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Appealing pro se, murderer gets a writ

Charles Edward Reed III might well have been as guilty as a Stafford County Circuit Court jury found him to be in June 2005.

But there was a significant problem in the trial for murder and three related counts that netted Reed a sentence of life plus 38 years for what witnesses said was a killing during a drug transaction.

The foreman of the grand jury that indicted Reed didn’t sign the indictments – an oversight that does not appear to be in dispute. Reed challenged his convictions on that basis last year in circuit court, but Judge Charles S. Sharp upheld the convictions, relying largely on Virginia Code § 19.2-227.

The statute says judgment shall not be reversed after a conviction “unless it be so defective as to be a violation of the Constitution.” That presumably is the Virginia Constitution, which – unlike the U.S. Constitution – says nothing about grand juries and mentions indictments only in the context of impeachment of public officials. (A failure to impeach does not eliminate the possibility of indictment for the same conduct).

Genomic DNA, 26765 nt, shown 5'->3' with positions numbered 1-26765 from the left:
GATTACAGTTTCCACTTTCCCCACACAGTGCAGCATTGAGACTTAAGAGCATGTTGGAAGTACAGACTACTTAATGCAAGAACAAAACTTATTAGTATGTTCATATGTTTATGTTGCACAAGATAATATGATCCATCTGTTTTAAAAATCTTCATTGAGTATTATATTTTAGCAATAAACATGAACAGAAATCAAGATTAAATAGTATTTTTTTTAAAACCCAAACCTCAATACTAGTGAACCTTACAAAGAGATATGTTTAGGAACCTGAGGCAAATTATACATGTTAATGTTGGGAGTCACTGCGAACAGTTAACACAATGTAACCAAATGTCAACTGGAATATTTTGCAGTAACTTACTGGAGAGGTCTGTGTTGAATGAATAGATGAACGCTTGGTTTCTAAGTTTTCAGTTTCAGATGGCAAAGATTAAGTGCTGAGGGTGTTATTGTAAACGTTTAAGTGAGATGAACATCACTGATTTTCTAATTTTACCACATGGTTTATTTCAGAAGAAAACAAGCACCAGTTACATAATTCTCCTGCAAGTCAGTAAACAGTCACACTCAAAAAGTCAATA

Whatever the ultimate merits of the case, the Supreme Court of Virginia was troubled enough by the omission to grant Reed’s pro se petition for appeal.

Not that Reed will get to argue the case himself. The court appointed Steve Emmert from Virginia Beach and John Davidson from Charlottesville to represent Reed on the appeal in Record No. 100506.
By Alan Cooper

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